By Emily Williams and Caroline Rice
Though coronavirus responses related to schools are subject to change daily, one thing is certain: many high school students will be learning through an online platform during the fall 2020 semester.
Parents have pushed for learning options that offer different levels of online and in-person instruction.
Hoover City Schools has proposed three learning options for students and parents to choose, in addition to four contingency plans that are based on worsening health condition scenarios.
The in-person learning plan option allows for full-time school on campus when operating in contingency level one or two. However, when raised to contingency level three, students would go to campus only two days a week, either Monday and Thursday or Tuesday and Friday. They would learn remotely for the other three days. If raised to contingency level four, students would learn fully online.
The in-person learning plan allows Hoover teachers to use the local Hoover curriculum.
The virtual learning plan option allows for a full-time virtual school that takes place at home. Students who choose this option will be communally connected to their zoned schools, but their teachers will instruct them through a digital curriculum.
Pre-K through 8th grade students can switch from virtual to in-person learning at the end of the first nine weeks, but high schoolers cannot change until the end of the semester.
The final learning option proposed for Hoover students is called a blended plan. This allows students to learn part-time virtually and part-time in person. Students can then continue in-person instruction in areas of particular interest that cannot be supported in the virtual format.
Hoover City Schools says that this has been an option for high schoolers for years, but it is now an option for middle schoolers as well.
While Hoover City Schools officials cannot make an announcement this early on what level they are planning to begin. They have pushed back the first day of school from Aug. 6 to Aug. 20. In addition, students from Pre-K through second grade are highly encouraged to wear masks, and students from grades 3 through 12 are required to wear masks.
Homewood City Schools is offering two learning options: traditional school and virtual school. Students who choose the traditional school option can switch to virtual at any time, but if the student chooses virtual, the student is committed to it for the semester.
Homewood also has four levels of operation, in which they will determine the level of operation according to recommendations from local health departments as well as data from community and schools.
Some of the categories that the level of operation will determine include extracurricular activities, large group gatherings, entering and exiting the building, and teaching and learning.
Homewood city schools will require students to wear masks where social distancing is not possible.
On July 30, Mountain Brook City Schools announced an adjusted reopening plan, postponing the start of the 2020-21 school year from Aug. 11 to Aug. 20.
In a release, Superintendent Dicky Barlow noted that the postponement will allow more time for the school system to train employees, prepare buildings and finalize reopening logistics.
In addition, junior high and high school students who selected the traditional school option over virtual learning will be assigned to one of two groups. Each group will alternate the day of the week they attend school to limit the number of students in the building each day.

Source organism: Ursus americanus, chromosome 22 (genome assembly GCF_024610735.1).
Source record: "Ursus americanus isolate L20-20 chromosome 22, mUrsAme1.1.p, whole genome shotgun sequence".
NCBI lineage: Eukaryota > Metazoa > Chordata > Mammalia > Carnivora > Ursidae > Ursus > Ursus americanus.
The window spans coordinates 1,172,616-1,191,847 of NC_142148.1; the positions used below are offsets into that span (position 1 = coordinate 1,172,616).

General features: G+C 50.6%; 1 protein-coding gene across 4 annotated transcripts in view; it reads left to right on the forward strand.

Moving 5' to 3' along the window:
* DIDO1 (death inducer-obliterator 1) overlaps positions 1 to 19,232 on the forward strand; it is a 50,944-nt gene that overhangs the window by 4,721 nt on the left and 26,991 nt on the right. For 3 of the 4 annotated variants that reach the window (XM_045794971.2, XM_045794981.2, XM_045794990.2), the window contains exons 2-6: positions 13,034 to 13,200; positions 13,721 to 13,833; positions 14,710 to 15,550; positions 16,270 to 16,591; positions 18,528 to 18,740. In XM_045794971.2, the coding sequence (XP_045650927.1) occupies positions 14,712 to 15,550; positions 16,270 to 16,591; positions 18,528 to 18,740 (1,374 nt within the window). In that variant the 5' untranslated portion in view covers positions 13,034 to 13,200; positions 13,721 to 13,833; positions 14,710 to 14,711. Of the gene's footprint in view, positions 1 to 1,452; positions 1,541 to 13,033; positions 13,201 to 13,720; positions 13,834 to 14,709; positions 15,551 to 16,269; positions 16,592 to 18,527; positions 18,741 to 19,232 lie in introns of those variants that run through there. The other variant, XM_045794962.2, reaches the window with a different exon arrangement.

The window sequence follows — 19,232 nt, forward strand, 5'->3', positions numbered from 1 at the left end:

On days when a students’ group is studying from home, they will be provided with assignments developed by their teachers to complete at home in addition to using an e-learning program.
Elementary school students in grades Pre-K through 6th who chose the traditional learning option over virtual will spend all five weekdays at school. Students in grades 4 through 6 who traditionally rotate classrooms throughout the day will now remain in one classroom to lower the risk of cross-contamination.
Extended day programs will not be offered for the first nine weeks of the year.
Facial coverings will be required for all employees and students, but the schools plan “mask breaks” throughout the day, during which students can take off their masks for a bit as long as they are six feet apart.
Vestavia Hills City Schools officials have delayed the start of classes by a week and now will open Aug. 20.
The system will continue to offer both virtual and traditional formats, according to Superintendent Todd Freeman, however on-site instruction protocols have been adjusted.
Students in pre-K through fifth grade will continue to meet every day of the week.
Grades six through 12 will be broken into two groups that are placed on an alternating schedule throughout the week, spending one day on campus and the next day off campus to reduce the number of people present at schools each day.
According to a statement from the Vestavia Hills City Schools released last week, 18% of students at that time had enrolled in remote instruction for the first semester.
Vestavia High Principal Tyler Burgess will move from that role to become principal of the remote learning model because of the large number of online students. As a result, Liberty Park Middle School Principal Tonya Rozell will become VHHS principal, and LPMS Assistant Principal Roger Dobnikar will be interim principal of LPMS for the 2020-21 school year.
With circumstances changing by the minute, State Superintendent Eric Mackey is giving local school systems some flexibility, encouraging them to adjust their policies based on community needs. Local school systems are anticipating many logistical changes between now and the start of school.